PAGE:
‘Passage of this measure will lead to costly litigation that the voters will ultimately pay for,” read part of an argument opposing Proposition M in the November 2008 election. The measure passed, and today the Board of Supervisors will vote to pay $122,500 for the legal fees of plaintiffs who just won a case invalidating Prop M.
Prop. M was designed to “prohibit specific acts of harassment of tenants by landlords” and gave the Rent Board power to reduce a person’s rent or award triple damages if a landlord committed any one of 15 listed offenses, including, “interfere with a tenant’s right to privacy” and “threaten the tenant, by word or gesture, with physical harm.”
The law already prohibited the actions on the list, but Prop. M meant that such complaints could be brought to the Rent Board instead of law enforcement or civil court. Prop. M also awarded attorney fees to a tenant who won his or her case at the Rent Board. No such provision was afforded to a property owner who prevailed.
The proposition was put on the ballot by the then-Board of Supervisors: Tom Ammiano, Chris Daly, Sophie Maxwell, Jake McGoldrick, Ross Mirkarimi, Aaron Peskin and Gerardo Sandoval. Supervisors Michela Alioto-Pier, Carmen Chu, Bevan Dufty and Sean Elsbernd voted against the measure. After it passed with
58 percent of the vote, several parties, including the San Francisco Apartment Association, the San Francisco Association of Realtors and the Coalition for Better Housing, filed for an injunction to stop the enforcement of Prop. M, which was granted in January 2009.
The City Attorney’s Office and the plaintiffs took the matter all the way to the local appeals court, where all the provisions of Prop. M were struck down as “an attempt to bypass the judicial system and permissibly endow the [rent] board with judicial power constitutionally reserved to the judiciary.”
Gone from the law are the triple damages, attorney fees and 12 of the 15 prohibited acts. All that is left are three provisions that essentially restate the powers of the Rent Board to decrease a person’s rent if the landlord fails to fix tangible physical damage. And a bill for $122,500.
Propositions C and D will both likely result in legal fights
I am repeatedly asked if Propositions C and D, the two pension reform measures on the ballot, will hold up in court. So, I’m presenting my quick guide to the law and Props. C and D.
The main legal issue is that Props. C and D change the amount of money that current employees have to pay into the retirement system.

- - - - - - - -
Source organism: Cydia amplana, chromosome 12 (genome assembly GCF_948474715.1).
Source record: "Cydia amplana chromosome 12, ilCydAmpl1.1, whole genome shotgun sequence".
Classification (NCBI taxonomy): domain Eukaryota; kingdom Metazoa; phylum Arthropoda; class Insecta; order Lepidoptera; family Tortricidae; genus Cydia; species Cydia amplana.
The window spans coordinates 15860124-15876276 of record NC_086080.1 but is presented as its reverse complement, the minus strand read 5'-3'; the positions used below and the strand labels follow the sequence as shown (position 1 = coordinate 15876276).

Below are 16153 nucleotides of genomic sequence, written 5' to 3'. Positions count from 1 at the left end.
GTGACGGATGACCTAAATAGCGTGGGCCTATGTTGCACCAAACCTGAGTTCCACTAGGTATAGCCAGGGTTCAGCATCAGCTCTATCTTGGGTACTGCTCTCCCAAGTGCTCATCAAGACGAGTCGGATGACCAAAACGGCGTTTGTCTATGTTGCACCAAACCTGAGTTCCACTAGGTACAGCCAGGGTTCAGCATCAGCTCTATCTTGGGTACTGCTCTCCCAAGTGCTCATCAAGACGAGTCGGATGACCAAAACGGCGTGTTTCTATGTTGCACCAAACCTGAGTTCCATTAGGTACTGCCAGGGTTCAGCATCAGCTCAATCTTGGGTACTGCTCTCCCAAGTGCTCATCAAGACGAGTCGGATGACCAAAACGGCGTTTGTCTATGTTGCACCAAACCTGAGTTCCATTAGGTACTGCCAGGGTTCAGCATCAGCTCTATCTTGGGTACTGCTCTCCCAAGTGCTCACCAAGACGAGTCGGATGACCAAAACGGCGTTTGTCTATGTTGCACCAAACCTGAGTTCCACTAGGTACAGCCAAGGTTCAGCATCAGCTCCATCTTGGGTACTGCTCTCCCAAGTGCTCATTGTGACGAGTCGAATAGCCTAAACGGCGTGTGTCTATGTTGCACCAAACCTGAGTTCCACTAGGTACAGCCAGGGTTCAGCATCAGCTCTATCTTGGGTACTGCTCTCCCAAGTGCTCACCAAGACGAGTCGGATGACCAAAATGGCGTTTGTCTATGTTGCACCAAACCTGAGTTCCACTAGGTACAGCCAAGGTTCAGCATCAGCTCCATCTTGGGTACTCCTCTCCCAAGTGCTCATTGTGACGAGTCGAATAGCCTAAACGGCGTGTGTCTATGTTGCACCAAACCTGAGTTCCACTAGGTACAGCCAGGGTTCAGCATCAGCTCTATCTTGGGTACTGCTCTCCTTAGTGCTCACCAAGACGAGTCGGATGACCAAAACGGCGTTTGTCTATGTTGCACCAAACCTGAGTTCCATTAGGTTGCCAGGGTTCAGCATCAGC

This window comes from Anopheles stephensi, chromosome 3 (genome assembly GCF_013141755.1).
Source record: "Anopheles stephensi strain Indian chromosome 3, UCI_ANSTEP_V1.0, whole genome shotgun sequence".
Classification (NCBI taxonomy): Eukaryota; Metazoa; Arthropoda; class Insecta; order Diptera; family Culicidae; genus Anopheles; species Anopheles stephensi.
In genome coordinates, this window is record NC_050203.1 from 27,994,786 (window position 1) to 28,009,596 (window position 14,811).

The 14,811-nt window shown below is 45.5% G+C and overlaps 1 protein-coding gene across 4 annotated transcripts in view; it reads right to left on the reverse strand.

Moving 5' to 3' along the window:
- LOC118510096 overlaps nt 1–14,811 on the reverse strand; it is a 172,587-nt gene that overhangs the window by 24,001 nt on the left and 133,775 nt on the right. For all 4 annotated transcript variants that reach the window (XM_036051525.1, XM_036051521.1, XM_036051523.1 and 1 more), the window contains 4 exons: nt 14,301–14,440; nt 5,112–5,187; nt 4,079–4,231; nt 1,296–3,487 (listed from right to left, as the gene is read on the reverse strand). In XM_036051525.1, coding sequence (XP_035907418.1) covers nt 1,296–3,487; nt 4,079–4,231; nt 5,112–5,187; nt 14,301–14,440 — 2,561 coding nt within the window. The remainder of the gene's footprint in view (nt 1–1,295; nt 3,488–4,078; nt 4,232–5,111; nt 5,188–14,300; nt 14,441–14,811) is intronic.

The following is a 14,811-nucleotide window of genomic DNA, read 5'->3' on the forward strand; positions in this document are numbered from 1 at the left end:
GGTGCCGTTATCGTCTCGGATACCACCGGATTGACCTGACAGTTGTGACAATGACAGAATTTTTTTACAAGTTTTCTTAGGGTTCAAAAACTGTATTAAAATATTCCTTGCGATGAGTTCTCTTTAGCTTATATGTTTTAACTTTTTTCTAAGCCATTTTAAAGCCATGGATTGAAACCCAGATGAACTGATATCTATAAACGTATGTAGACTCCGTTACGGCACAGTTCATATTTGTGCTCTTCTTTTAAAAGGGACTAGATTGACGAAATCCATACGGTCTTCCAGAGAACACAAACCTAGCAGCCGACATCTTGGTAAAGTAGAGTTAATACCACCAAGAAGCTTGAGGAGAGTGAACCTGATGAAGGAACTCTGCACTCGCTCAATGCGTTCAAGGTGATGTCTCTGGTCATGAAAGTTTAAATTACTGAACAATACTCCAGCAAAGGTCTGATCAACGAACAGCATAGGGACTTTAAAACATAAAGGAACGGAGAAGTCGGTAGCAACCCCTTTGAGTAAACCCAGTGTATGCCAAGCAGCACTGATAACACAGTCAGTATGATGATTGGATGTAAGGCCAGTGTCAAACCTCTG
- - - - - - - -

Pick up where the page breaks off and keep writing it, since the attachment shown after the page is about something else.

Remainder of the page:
The first thing you should know is that, if either proposition passes, we’re going to court. Prop. C might have been a “consensus measure,” but plenty of city employees were left out of the room when the sausage was being made, and have made no secret of their intent to challenge Prop. C. As for Prop. D, there will be a line of unions waiting to prevent it from taking effect.
The second thing you should know is that public pensions are not governed by federal law (like private ones are), so we have to look to murky California contract law to analyze the measures.
Retirement benefits for work already performed generally cannot be changed. But whether an employee has a contract for benefits based on future work is iffy, because an employee can get fired or demoted before retirement. However, assuming The City is contractually bound to provide future benefits at current rates, there are two ways to legally change those contracts. Either one will do.
First, a contract can be changed where it is “reasonable and necessary to achieve an important public purpose.” While there is not much case law on this point, you may recall that last year’s pension measure, Proposition B (the precursor to this year’s Prop. D) was challenged in court before it went on the ballot. There, the court ruled that changing current employee retirement plans may be OK if The City can show that the change is necessary to protect the solvency of the pension system. Props. C or D could argue that increasing employee contributions is for an important public purpose.
The second way to make changes that disadvantage
workers is to accompany them with a “comparable new advantage.” Props. C and D can each claim (as the city of Long Beach did back in 1955) that keeping the retirement fund solvent is a benefit for current employees that justifies the contract changes.
Supporters of Prop. C insist it is a more legally sound plan because, while city employees pay more when the economy is down (a disadvantage), when the economy gets better, employees will pay less than they pay now (a new advantage). Under Prop. D, rates go up and do not come down.
Specifically, under Prop. C, when the amount that The City must pay into the retirement fund falls below 11 percent of total payroll costs, employee contributions would also decrease. According to projections by the San Francisco Employee Retirement System in 2009, the city contribution won’t be less than 11 percent until sometime after 2030. For employees who plan to retire before the happy days are here again, this is a false promise that means no actual “comparable new advantage.” And no advantage for
Prop. C over Prop. D.
In other words, both propositions are basically in the same boat on uncharted legal waters.